Watch: Could this rider inspire Chris Froome's next descending technique? (video)

Italian cyclist filmed in 'superman' position on his bike out-pacing fellow riders on a descent. It's evidently a pretty aero position...

Chris Froome may have swept to victory in last year's Tour de France stage eight using an unconventional on-the-top-tube position but an Italian rider has been filmed using a far more daring technique.

The side-on video footage shows a rider in fluoro yellow kit pedalling at the back of a small group. He then flips his legs up and into the 'superman' position so that his body is completely flat, lying on the saddle.

Gripping the bars, this evidently aerodynamic position then sees him overtake all of his furiously pedalling fellow riders as they tackle a descent.

>>> Why Chris Froome’s unusual descending style isn’t as fast as it looks

Passing them, he then freewheels to another rider behind a moped up ahead. The moped rider gives a double take as the cyclist flies past him, before adopting the same position himself in a bizarre superman duel.

So will Froome be adopting this technique come July? It seems highly unlikely, although research at the Eindhoven University of Technology in the Netherlands did show that Froome's position wasn't quite as aerodynamic as a regular seated aero tuck.

The un-named riders isn't the only one to have used the superman position (which must not be confused with the Graeme Obree/Chris Boardman rack superman position). British racers Ian Wilkinson and more latterly Tom Pidcock have both adopted the position for celebrations.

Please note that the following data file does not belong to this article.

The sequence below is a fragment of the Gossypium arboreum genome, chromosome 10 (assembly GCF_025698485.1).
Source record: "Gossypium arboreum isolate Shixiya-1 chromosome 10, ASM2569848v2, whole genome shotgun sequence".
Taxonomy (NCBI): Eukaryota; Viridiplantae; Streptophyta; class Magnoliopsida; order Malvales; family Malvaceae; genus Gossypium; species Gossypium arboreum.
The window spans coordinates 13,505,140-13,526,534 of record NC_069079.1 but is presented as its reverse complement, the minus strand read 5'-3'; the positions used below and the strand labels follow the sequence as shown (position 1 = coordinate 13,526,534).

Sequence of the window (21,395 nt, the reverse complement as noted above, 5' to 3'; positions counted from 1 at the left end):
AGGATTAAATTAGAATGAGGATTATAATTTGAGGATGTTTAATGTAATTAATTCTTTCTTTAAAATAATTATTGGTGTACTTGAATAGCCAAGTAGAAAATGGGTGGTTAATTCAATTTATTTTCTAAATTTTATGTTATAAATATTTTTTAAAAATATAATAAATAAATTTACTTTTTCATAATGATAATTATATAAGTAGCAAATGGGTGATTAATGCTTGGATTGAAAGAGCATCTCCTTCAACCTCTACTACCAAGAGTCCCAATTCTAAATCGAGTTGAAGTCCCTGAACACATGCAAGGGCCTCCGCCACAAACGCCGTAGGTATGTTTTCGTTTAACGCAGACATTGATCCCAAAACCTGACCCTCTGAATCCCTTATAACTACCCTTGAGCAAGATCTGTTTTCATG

Tom Pidcock celebrates his win in the 2017 British cyclocross championships. Photo: Andy Jones
(Image credit: Andy Jones)

As entertaining as the manoeuvre is to watch, we don't recommend that anyone tries this for themselves.

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Nigel Wynn worked as associate editor on CyclingWeekly.com, he worked almost single-handedly on the Cycling Weekly website in its early days. His passion for cycling, his writing and his creativity, as well as his hard work and dedication, were the original driving force behind the website’s success. Without him, CyclingWeekly.com would certainly not exist on the size and scale that it enjoys today. Nigel sadly passed away, following a brave battle with a cancer-related illness, in 2018. He was a highly valued colleague, and more importantly, n exceptional person to work with - his presence is sorely missed.